As the train chugged away, its civilian passengers, peering back toward Alexandria, spontaneously began to sing an old hymn. The soldiers joined in. One of them would recall: "It was madness, it is true, but yet a transcendent madness, in which greed, envy, and malice had no part, and so these elderly fellows-deacons, vestrymen, and communicants-sat in the crowded flats, and as their homes, their families, and their fortunes were left behind, they joined in the jubilant chorus, 'We'll be gay and happy still.'" The train shuddered westward.
Late that morning, the locomotive arrived at the tiny depot, Manassas Junction. The battalion alighted, wondering: Would Lincoln's army follow them?1
During that day and the next, as Southerners became aware of the "invasion" of northern Virginia, their reaction bordered on hysteria. Their newspapers expressed shock and rage. Their correspondents rifled their memory banks for appropriate terms. Part of this ranting reflected genuine hatred, part was simple literary tap dancing, the kind of riff journalists in 1861 played when they had the spotlight and could indicate, among other things, how well educated they were, sprinkling their paragraphs with multiple allusions drawn from ancient history and the Bible. Union troops, they said, were rapists: "The monsters have been hunting married females from house to house, for the gratification of their brutal lusts." They were urban scum: "thieves, pickpockets, loafers, and scoundrels," or "greasy mudsills," or "swinish groundlings," or "lewd fellows of the baser sort," or "barefoot, dirty and degraded." They were depicted as mindless savages: as "minions," "brutes," "barbarians," "hordes," "myrmidons," and "diabolical fiends." As money-grubbing thugs: "mercenaries," "hirelings," "pirates," "Vandals," "plunderers," and "Hessians." Southern reporters linked the "invasion" to abolitionism and "Black Republicans," and especially to "the despot" Lincoln: "that Baboon in the White House," "that wicked tyrant," "that corrupt and arrogant creature in power." And so on.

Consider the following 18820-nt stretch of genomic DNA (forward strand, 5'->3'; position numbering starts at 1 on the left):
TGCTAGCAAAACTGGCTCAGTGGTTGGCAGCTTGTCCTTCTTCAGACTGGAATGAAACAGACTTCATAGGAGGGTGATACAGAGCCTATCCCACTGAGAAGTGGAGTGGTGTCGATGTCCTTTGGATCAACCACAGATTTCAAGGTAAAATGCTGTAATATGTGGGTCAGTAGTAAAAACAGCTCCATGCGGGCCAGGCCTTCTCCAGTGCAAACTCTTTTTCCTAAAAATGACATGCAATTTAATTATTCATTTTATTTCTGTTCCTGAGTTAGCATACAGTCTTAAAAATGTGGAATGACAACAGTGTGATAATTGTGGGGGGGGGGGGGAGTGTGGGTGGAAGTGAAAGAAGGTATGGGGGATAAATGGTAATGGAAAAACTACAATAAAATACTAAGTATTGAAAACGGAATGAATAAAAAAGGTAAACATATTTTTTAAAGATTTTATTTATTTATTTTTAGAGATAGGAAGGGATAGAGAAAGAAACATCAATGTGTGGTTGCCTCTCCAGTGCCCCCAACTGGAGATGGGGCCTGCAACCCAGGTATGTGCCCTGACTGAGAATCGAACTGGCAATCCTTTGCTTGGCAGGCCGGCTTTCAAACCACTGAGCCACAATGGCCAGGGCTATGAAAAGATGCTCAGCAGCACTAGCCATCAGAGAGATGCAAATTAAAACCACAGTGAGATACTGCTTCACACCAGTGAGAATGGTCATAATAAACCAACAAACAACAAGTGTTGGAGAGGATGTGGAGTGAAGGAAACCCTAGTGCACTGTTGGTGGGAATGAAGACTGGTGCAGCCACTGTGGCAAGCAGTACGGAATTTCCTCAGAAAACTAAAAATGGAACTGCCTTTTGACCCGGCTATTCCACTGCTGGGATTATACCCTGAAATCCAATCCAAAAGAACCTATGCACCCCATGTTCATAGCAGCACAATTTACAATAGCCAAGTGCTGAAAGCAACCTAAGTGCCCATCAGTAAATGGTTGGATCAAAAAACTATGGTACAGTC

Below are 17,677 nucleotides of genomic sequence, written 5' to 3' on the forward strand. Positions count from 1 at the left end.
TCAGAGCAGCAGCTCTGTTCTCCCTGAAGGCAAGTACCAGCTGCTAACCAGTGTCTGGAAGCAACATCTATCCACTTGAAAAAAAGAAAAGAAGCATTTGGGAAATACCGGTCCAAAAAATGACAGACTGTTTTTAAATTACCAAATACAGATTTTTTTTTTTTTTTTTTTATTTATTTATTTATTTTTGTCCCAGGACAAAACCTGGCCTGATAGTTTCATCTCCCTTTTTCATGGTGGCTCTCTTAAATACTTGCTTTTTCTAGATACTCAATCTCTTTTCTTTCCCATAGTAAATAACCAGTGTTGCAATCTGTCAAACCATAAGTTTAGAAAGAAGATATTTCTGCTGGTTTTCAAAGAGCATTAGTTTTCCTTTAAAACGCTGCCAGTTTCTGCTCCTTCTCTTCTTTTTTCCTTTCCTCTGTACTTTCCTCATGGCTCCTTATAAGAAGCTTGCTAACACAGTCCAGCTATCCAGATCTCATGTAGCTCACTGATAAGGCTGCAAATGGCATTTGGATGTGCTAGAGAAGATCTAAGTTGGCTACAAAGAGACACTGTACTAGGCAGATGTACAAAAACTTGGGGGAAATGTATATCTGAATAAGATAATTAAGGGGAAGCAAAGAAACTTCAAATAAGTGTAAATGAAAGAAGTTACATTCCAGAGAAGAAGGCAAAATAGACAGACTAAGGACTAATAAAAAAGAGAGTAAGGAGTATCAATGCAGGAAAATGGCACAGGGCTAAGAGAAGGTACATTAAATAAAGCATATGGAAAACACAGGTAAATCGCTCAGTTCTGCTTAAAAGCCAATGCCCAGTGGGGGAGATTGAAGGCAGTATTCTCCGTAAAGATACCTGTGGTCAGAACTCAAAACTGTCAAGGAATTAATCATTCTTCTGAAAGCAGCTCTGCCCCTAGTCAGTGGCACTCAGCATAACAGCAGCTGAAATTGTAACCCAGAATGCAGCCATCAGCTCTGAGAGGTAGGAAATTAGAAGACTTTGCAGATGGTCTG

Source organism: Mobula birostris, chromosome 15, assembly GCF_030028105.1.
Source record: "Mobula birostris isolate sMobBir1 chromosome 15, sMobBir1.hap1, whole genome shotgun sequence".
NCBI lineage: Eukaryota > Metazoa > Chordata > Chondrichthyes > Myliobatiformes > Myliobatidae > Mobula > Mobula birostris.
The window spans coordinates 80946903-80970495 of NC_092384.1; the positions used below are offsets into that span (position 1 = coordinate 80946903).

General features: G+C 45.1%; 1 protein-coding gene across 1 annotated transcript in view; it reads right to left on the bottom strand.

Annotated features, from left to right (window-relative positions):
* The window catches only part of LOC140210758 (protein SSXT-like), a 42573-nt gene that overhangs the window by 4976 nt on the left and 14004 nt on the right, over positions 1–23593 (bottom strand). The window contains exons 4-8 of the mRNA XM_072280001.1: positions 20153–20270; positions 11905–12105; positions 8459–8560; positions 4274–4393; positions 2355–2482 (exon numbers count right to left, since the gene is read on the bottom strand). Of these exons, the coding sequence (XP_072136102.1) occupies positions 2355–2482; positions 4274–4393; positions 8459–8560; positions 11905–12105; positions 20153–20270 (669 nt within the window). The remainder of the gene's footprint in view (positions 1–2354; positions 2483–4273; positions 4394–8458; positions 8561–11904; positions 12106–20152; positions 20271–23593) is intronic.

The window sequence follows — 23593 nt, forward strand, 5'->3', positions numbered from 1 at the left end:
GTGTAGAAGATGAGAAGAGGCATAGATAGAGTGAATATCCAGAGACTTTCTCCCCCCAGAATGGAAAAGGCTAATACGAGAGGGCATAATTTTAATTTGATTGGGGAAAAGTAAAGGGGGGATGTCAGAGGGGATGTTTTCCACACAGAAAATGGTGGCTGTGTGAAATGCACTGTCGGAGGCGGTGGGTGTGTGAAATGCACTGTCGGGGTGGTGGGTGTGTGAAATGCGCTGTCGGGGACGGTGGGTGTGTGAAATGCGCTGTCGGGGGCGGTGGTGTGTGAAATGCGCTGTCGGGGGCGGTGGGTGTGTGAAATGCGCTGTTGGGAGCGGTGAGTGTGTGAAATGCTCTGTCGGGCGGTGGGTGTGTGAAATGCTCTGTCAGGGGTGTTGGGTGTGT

These Union murderers had just defiled Virginia-and they seemed certain to be thrusting soon toward Richmond.
Several weeks earlier, on April 27, 1861, the leaders of Virginia had written Jefferson Davis that they would welcome becoming the home of the Confederate capital. Davis and his colleagues were receptive. The benefits of moving from Montgomery, Alabama-the Confederacy's temporary capital-were many. Montgomery was a small city and something of an eyesore. Besides, summer was approaching and central Alabama was likely to be stifling. On the other hand, transferring the Confederate capital to Richmond had certain drawbacks. Ever since the bombardment of Fort Sumter, Union troops had been pouring into Washington, only 123 miles away. The land between the two cities would almost certainly become bloody. But the advantages were also manifest. Among other things, the transfer would cement the Upper South to the Deep South.